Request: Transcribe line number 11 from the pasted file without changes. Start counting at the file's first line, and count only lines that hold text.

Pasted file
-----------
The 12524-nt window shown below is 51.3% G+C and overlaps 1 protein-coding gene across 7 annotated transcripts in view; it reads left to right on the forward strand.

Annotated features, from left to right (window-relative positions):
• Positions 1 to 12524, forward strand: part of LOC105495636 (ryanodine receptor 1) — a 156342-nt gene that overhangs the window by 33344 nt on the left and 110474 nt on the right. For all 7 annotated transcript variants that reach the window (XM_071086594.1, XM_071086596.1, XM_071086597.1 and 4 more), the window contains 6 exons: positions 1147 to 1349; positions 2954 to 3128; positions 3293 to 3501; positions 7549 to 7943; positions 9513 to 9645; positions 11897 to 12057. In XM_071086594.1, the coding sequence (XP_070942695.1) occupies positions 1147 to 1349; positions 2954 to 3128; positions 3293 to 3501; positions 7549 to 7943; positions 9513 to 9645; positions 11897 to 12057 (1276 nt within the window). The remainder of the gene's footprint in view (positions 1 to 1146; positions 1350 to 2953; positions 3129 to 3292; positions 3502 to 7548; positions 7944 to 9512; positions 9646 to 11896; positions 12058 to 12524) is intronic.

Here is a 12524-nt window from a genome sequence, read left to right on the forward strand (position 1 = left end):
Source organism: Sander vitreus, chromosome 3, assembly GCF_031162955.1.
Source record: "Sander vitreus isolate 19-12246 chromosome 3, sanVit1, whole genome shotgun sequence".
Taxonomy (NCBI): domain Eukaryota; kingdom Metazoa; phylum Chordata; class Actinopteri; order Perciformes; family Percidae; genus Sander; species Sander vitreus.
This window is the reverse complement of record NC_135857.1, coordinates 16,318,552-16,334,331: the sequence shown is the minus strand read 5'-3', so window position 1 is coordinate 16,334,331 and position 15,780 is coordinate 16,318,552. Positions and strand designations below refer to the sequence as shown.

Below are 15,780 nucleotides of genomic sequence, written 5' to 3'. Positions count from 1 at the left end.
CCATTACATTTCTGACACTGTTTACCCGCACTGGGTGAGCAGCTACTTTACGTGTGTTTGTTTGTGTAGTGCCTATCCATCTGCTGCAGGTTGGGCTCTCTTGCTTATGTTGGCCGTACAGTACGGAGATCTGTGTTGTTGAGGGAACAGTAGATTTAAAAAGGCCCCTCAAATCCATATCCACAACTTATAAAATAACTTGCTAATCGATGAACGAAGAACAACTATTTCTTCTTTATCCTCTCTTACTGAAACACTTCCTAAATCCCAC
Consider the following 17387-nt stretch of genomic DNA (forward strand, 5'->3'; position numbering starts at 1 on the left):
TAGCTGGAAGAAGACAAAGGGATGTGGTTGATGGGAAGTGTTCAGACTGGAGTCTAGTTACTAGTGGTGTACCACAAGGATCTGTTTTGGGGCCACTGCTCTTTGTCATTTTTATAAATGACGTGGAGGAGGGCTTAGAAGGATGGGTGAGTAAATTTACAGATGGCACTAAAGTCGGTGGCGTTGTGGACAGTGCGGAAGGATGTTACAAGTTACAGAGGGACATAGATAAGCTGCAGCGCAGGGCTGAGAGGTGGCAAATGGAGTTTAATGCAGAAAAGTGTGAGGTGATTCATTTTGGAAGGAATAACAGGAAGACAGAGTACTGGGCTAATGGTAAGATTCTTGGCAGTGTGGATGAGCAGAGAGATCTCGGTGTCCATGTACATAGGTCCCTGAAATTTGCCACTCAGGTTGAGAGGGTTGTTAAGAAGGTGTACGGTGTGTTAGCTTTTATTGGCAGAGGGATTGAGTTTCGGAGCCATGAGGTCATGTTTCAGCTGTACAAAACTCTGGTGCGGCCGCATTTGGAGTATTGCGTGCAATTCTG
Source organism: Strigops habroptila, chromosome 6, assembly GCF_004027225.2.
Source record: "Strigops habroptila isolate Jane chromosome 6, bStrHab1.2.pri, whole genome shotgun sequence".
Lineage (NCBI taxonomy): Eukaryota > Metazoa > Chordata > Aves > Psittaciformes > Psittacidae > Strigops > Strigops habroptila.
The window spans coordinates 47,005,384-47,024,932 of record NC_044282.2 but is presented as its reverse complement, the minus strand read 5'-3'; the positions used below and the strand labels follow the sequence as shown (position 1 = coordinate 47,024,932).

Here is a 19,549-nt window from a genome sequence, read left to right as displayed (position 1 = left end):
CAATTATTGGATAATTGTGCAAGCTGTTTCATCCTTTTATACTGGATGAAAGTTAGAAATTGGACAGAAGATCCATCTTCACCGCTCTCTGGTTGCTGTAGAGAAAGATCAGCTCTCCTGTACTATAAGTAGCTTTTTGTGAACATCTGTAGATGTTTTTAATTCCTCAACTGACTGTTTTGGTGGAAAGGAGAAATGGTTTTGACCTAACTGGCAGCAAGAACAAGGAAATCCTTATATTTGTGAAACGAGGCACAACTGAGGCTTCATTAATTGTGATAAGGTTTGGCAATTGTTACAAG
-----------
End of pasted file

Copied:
Consider the following 17387-nt stretch of genomic DNA (forward strand, 5'->3'; position numbering starts at 1 on the left):